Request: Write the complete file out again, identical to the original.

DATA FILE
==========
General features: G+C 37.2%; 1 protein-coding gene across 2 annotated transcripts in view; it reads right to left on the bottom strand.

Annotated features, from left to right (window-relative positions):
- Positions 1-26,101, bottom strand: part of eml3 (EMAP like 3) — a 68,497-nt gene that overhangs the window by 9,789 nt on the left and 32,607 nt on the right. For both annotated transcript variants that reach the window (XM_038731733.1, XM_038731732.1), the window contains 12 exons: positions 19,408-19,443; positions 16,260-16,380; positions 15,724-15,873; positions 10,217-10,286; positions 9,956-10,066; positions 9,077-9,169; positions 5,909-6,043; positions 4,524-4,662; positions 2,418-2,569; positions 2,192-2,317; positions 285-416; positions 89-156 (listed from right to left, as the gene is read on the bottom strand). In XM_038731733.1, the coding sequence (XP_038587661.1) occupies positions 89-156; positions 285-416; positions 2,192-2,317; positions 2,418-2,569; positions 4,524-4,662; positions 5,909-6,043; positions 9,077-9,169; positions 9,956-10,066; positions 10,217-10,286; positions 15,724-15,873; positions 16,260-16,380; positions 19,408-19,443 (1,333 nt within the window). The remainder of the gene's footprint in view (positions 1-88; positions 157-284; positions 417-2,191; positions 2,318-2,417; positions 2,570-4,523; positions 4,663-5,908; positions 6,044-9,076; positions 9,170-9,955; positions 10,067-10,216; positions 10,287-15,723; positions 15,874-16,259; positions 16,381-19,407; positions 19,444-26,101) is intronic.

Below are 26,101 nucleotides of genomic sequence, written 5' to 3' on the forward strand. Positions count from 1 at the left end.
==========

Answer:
General features: G+C 37.2%; 1 protein-coding gene across 2 annotated transcripts in view; it reads right to left on the bottom strand.

Annotated features, from left to right (window-relative positions):
- Positions 1-26,101, bottom strand: part of eml3 (EMAP like 3) — a 68,497-nt gene that overhangs the window by 9,789 nt on the left and 32,607 nt on the right. For both annotated transcript variants that reach the window (XM_038731733.1, XM_038731732.1), the window contains 12 exons: positions 19,408-19,443; positions 16,260-16,380; positions 15,724-15,873; positions 10,217-10,286; positions 9,956-10,066; positions 9,077-9,169; positions 5,909-6,043; positions 4,524-4,662; positions 2,418-2,569; positions 2,192-2,317; positions 285-416; positions 89-156 (listed from right to left, as the gene is read on the bottom strand). In XM_038731733.1, the coding sequence (XP_038587661.1) occupies positions 89-156; positions 285-416; positions 2,192-2,317; positions 2,418-2,569; positions 4,524-4,662; positions 5,909-6,043; positions 9,077-9,169; positions 9,956-10,066; positions 10,217-10,286; positions 15,724-15,873; positions 16,260-16,380; positions 19,408-19,443 (1,333 nt within the window). The remainder of the gene's footprint in view (positions 1-88; positions 157-284; positions 417-2,191; positions 2,318-2,417; positions 2,570-4,523; positions 4,663-5,908; positions 6,044-9,076; positions 9,170-9,955; positions 10,067-10,216; positions 10,287-15,723; positions 15,874-16,259; positions 16,381-19,407; positions 19,444-26,101) is intronic.

Below are 26,101 nucleotides of genomic sequence, written 5' to 3' on the forward strand. Positions count from 1 at the left end.